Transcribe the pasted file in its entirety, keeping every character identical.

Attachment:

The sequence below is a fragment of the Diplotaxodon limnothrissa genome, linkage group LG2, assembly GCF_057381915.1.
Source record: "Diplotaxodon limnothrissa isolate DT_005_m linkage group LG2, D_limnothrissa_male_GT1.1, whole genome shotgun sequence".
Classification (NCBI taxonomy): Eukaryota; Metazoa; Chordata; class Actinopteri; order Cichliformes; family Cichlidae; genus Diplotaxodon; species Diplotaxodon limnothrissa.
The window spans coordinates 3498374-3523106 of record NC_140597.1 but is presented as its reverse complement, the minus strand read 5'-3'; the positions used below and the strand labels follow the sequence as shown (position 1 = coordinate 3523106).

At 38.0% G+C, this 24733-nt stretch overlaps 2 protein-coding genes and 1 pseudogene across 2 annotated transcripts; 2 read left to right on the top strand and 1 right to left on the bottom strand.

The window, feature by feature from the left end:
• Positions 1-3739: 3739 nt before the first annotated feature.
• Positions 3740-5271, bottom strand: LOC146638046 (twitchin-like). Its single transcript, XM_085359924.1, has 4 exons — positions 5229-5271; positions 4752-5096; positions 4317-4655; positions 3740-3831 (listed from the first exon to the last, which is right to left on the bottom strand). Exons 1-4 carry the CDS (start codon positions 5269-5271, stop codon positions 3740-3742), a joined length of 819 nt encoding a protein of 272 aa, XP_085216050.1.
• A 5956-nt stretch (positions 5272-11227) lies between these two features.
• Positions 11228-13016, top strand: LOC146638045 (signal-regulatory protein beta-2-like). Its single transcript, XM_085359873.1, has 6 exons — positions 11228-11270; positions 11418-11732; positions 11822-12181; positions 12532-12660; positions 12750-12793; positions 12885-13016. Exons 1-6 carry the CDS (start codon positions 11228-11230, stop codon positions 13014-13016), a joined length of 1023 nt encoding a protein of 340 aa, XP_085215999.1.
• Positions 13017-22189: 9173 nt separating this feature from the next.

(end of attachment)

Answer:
The sequence below is a fragment of the Diplotaxodon limnothrissa genome, linkage group LG2, assembly GCF_057381915.1.
Source record: "Diplotaxodon limnothrissa isolate DT_005_m linkage group LG2, D_limnothrissa_male_GT1.1, whole genome shotgun sequence".
Classification (NCBI taxonomy): Eukaryota; Metazoa; Chordata; class Actinopteri; order Cichliformes; family Cichlidae; genus Diplotaxodon; species Diplotaxodon limnothrissa.
The window spans coordinates 3498374-3523106 of record NC_140597.1 but is presented as its reverse complement, the minus strand read 5'-3'; the positions used below and the strand labels follow the sequence as shown (position 1 = coordinate 3523106).

At 38.0% G+C, this 24733-nt stretch overlaps 2 protein-coding genes and 1 pseudogene across 2 annotated transcripts; 2 read left to right on the top strand and 1 right to left on the bottom strand.

The window, feature by feature from the left end:
• Positions 1-3739: 3739 nt before the first annotated feature.
• Positions 3740-5271, bottom strand: LOC146638046 (twitchin-like). Its single transcript, XM_085359924.1, has 4 exons — positions 5229-5271; positions 4752-5096; positions 4317-4655; positions 3740-3831 (listed from the first exon to the last, which is right to left on the bottom strand). Exons 1-4 carry the CDS (start codon positions 5269-5271, stop codon positions 3740-3742), a joined length of 819 nt encoding a protein of 272 aa, XP_085216050.1.
• A 5956-nt stretch (positions 5272-11227) lies between these two features.
• Positions 11228-13016, top strand: LOC146638045 (signal-regulatory protein beta-2-like). Its single transcript, XM_085359873.1, has 6 exons — positions 11228-11270; positions 11418-11732; positions 11822-12181; positions 12532-12660; positions 12750-12793; positions 12885-13016. Exons 1-6 carry the CDS (start codon positions 11228-11230, stop codon positions 13014-13016), a joined length of 1023 nt encoding a protein of 340 aa, XP_085215999.1.
• Positions 13017-22189: 9173 nt separating this feature from the next.